EDITORIAL: AirCare’s last gasp

AirCare will die a natural death in December 2014. It is long overdue.

AirCare will die a natural death in December 2014. It is long overdue.

The provincial program, which is operated by a private operator under TransLink oversight, was instituted in the dying days of the Social Credit government. The Socreds were desperate to be seen as “doing something” about air pollution from vehicles.

By the time the program was running in early 1992, the Socreds had been voted out and the NDP were in power. Thus, some members of the NDP are claiming that the program came in under their government, which is technically true. However, it was not their policy initiative.

AirCare has been unpopular from the beginning, but at first it did serve a purpose. There were a lot of polluting vehicles on the road. Some had pollution control equipment disabled. Others belched oil smoke because of engine wear. There was nothing to stop such vehicles from being driven indefinitely.

AirCare either forced these vehicles  off the road, or into a shop for needed repairs.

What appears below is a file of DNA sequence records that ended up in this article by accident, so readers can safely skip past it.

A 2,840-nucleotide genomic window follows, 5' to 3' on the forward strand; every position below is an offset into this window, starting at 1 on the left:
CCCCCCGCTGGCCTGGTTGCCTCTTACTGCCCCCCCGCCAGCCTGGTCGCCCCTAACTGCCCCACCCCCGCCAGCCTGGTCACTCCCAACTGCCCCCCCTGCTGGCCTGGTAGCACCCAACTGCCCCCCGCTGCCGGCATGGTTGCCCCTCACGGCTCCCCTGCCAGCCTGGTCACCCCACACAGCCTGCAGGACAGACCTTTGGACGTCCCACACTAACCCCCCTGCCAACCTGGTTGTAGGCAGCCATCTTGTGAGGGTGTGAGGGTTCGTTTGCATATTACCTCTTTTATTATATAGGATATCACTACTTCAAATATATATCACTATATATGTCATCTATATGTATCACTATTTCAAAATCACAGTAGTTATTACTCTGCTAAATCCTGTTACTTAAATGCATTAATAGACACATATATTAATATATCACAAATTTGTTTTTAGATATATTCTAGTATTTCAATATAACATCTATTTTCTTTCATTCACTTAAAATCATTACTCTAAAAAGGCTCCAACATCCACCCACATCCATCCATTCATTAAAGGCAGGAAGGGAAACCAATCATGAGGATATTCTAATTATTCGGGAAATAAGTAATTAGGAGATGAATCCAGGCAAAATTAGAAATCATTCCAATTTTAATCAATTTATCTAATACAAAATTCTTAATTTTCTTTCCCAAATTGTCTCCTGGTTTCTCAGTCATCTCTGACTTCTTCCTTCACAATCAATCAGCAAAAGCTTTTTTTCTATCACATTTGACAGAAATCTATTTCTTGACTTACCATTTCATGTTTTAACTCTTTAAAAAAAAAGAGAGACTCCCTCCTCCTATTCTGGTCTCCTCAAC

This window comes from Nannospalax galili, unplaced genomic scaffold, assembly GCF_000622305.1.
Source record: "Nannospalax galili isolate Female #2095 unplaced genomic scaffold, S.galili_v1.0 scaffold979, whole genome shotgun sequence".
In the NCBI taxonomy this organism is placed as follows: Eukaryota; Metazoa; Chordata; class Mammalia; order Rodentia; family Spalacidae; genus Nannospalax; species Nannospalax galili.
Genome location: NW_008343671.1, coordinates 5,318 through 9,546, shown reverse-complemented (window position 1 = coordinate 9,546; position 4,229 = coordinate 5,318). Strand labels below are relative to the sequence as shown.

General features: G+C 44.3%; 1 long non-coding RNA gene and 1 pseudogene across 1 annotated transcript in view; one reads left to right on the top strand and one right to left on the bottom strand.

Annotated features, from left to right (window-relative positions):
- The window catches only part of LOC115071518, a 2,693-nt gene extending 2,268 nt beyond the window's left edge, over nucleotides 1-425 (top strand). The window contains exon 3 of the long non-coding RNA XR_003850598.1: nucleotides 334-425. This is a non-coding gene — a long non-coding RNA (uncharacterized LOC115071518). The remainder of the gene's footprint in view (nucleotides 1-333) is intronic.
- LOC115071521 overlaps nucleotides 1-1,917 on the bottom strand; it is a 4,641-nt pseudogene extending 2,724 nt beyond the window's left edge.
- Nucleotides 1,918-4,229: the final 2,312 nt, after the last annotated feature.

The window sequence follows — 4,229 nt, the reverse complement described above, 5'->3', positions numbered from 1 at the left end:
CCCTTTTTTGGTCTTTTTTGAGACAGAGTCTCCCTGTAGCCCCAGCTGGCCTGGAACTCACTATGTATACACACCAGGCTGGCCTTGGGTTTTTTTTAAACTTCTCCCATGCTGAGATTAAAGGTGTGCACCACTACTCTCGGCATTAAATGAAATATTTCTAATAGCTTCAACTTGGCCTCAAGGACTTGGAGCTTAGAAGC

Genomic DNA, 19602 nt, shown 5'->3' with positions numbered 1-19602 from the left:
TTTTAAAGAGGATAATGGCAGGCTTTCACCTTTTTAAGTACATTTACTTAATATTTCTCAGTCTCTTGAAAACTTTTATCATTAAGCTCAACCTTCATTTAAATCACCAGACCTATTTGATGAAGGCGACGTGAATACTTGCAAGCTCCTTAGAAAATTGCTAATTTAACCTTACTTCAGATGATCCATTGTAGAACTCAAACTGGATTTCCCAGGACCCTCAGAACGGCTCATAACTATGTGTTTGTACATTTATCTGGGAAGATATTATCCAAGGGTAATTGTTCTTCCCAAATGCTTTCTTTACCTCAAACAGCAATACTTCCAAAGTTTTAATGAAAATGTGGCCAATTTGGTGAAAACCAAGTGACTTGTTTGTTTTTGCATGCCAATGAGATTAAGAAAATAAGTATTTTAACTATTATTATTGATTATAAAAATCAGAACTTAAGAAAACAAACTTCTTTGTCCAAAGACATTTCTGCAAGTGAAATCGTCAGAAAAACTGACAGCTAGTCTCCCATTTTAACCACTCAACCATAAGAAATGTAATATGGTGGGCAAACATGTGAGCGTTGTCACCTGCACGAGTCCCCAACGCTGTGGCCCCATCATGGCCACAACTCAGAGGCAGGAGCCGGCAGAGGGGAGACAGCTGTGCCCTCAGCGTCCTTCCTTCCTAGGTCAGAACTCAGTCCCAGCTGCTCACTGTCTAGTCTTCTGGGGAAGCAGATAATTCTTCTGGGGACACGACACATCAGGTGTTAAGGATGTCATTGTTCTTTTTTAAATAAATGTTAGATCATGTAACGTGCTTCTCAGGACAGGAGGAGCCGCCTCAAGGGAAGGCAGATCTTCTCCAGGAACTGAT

But the testing was erratic at first, with vehicles failing at one test station and passing at another.

The program was updated several times, with newer vehicles only requiring two-year inspections, and the newest vehicles not needing them at all. This is because vehicle emission standards are much higher than they were in the early 1990s.

As a result, AirCare hasn’t been necessary for some time. There simply aren’t enough older vehicles on the road to make the expensive and bureaucratic program necessary.

It would be more logical to give police and commercial vehicle inspectors power to take polluting vehicles off the road, or order them to be tested. Random enforcement is best, in an era when emission standards are much higher than they used to be.

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